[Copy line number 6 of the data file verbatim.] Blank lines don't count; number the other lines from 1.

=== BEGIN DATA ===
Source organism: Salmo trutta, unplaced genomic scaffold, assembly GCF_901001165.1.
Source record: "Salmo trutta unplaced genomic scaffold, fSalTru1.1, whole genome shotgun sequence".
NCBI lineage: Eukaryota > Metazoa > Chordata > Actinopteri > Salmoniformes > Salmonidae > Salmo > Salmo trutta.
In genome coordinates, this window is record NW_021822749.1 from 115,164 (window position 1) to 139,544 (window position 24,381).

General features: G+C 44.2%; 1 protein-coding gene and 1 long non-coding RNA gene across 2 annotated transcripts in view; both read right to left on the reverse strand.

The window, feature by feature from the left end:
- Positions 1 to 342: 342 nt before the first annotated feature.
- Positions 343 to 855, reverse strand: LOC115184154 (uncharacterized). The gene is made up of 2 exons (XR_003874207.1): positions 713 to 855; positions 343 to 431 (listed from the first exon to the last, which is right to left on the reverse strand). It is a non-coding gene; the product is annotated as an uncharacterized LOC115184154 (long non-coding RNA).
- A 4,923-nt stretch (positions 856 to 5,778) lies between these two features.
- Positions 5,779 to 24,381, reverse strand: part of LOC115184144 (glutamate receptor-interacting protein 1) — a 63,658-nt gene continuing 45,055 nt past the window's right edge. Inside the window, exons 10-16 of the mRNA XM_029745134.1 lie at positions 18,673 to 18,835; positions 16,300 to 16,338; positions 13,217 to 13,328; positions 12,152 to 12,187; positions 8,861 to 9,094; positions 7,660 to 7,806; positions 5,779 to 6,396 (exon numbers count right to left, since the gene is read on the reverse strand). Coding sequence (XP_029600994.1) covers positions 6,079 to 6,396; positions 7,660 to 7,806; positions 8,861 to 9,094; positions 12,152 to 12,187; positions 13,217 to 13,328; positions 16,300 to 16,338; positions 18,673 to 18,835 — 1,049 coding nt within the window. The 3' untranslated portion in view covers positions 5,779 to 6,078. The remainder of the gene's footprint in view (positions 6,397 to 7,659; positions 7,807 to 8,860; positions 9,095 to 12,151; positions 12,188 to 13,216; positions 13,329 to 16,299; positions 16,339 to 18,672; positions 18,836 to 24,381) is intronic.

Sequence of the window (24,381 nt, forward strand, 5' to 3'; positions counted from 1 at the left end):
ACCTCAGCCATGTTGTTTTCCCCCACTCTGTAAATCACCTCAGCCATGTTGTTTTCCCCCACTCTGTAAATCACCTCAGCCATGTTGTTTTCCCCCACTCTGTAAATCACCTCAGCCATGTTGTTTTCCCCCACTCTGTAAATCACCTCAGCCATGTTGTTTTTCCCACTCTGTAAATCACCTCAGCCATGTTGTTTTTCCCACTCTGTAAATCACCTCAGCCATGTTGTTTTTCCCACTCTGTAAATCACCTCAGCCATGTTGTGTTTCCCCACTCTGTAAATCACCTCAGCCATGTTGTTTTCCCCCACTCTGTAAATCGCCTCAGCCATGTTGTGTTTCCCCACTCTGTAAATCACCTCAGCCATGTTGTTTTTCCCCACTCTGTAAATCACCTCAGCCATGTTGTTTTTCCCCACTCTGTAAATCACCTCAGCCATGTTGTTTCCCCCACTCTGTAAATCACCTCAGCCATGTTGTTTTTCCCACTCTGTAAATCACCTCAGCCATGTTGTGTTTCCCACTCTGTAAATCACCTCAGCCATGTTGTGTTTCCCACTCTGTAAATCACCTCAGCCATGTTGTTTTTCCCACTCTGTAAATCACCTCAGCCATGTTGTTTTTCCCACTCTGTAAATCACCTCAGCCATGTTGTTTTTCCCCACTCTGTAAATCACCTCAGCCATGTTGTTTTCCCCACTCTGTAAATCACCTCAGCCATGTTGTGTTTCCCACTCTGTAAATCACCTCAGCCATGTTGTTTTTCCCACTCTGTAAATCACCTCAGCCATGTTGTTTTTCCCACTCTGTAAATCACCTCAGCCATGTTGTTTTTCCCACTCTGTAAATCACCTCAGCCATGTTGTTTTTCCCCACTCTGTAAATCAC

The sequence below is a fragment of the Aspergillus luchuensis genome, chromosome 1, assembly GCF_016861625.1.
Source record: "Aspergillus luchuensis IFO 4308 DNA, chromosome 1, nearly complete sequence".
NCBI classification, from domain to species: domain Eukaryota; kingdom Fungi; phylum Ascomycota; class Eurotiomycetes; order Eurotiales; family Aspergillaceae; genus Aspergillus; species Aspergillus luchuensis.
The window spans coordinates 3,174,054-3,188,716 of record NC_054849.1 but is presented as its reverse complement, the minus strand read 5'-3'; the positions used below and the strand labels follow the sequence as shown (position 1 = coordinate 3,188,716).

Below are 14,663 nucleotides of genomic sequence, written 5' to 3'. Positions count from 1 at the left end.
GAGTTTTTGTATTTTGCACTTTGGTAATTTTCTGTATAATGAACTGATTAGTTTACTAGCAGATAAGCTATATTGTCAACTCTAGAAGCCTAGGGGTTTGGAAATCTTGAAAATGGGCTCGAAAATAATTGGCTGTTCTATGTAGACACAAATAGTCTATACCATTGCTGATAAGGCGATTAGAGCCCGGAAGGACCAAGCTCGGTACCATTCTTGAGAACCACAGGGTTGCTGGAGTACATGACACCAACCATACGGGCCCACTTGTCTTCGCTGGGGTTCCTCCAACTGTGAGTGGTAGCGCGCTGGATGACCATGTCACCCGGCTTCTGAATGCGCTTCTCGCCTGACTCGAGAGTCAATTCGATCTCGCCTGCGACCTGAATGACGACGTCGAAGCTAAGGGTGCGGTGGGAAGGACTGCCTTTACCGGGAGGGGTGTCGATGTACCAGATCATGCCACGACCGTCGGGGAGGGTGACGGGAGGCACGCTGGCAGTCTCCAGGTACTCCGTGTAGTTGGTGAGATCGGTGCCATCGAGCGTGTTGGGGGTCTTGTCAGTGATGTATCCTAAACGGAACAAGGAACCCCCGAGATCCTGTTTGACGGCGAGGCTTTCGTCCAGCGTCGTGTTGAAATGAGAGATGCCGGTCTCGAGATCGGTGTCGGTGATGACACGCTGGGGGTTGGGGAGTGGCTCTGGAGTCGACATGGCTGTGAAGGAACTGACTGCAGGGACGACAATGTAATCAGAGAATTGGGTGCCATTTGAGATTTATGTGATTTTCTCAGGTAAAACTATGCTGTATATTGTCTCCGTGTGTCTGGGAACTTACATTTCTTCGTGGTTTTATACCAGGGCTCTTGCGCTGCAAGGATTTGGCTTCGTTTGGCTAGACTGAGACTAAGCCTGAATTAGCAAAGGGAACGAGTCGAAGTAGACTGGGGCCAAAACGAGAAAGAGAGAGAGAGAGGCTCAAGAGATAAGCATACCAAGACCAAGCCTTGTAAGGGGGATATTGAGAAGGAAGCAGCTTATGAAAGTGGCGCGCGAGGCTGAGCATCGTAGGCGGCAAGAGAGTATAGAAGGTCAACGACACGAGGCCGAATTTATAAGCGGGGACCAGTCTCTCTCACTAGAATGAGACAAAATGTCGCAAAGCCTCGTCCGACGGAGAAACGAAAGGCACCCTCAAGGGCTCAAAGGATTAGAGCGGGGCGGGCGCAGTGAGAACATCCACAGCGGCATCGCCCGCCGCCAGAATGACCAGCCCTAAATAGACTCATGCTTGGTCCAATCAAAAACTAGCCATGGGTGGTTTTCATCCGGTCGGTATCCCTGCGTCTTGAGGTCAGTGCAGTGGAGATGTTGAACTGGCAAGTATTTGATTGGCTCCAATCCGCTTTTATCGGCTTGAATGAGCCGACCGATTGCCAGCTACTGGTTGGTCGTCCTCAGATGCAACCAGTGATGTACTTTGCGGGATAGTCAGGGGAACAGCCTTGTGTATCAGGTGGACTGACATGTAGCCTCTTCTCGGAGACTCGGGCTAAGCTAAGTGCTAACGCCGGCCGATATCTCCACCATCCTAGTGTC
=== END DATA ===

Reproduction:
The window, feature by feature from the left end: